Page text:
Bureau of Intelligence and Research

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The Bureau of Intelligence and Research (or INR) is a small bureau in the U.S. State Department tasked with analyzing information for the State Department. Originally founded as the Research and Analysis Branch of the Office of Strategic Services [1] (the forerunner of the Central Intelligence Agency) it was transfered to the State Department at the end of World War II [2]. The INR currently has only 165 analysts (as of 2004), and is around one tenth of the size of the CIA's analytical arm. Most of INR's analysts are seasoned (some have been on their accounts for 15 years), many come from academia, and are regarded as experts in their fields.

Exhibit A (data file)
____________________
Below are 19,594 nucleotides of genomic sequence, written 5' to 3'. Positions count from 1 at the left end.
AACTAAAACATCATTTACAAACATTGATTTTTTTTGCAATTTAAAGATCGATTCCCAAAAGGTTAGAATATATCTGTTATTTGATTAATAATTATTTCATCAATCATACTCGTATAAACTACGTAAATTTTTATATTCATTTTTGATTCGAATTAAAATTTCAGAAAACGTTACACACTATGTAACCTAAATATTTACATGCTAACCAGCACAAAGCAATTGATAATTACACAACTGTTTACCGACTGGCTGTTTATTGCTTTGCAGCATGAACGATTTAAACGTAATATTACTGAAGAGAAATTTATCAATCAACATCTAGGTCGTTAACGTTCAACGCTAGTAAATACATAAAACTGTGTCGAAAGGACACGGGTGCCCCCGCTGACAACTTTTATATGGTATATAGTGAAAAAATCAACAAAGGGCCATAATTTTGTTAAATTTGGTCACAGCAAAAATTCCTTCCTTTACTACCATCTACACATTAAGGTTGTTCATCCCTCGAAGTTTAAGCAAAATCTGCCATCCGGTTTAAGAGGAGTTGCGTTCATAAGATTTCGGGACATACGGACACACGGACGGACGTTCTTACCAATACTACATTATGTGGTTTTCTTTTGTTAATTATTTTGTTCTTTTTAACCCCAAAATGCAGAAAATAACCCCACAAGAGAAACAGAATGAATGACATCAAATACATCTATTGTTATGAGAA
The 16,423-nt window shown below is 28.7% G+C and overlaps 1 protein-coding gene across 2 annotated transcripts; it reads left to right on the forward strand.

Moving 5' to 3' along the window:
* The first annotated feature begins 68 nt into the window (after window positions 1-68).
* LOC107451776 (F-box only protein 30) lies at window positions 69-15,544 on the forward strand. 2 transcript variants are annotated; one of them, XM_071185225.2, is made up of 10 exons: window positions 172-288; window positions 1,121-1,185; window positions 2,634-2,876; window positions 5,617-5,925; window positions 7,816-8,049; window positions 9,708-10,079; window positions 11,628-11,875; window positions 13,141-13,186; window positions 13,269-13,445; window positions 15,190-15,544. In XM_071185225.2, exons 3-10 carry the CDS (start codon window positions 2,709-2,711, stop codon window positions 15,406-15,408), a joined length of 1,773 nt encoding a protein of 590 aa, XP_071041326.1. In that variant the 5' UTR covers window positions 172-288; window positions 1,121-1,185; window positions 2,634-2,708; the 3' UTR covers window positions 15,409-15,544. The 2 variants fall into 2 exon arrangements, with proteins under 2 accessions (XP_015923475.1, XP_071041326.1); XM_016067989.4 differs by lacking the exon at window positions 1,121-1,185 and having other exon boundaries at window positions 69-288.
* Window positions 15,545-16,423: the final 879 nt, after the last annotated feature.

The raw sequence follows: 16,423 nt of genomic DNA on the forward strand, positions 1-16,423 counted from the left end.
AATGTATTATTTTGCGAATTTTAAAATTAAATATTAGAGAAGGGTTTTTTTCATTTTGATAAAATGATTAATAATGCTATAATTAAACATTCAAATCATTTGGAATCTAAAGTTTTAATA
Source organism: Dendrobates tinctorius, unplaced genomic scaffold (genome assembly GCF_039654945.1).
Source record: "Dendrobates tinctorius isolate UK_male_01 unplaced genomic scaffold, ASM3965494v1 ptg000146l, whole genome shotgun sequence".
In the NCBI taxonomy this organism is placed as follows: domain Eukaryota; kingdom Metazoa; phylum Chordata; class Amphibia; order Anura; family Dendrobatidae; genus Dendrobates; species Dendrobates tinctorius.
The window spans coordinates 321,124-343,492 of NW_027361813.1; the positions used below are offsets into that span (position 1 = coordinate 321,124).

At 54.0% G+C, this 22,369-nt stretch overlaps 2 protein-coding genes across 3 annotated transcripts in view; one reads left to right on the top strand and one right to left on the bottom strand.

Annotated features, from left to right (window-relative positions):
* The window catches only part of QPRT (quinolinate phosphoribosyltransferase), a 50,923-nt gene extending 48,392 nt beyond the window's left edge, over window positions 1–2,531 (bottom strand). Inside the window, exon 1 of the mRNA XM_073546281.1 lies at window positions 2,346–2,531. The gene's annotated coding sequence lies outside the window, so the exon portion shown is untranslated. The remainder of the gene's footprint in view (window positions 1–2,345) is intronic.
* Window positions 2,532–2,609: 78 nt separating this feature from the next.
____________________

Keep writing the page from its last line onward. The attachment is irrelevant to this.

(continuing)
In July 2004, the United States Senate Select Committee on Intelligence issued a scathing report on prewar intelligence on Iraq. INR was spared the poor performance review that most other intelligence agencies received, and the panel specifically endorsed the dissent that INR inserted into the National Intelligence Estimate of 2002. The bureau is being studied as a positive example, as Congress debates how to best reform U.S. intelligence agencies in the wake of the 2003 invasion of Iraq.

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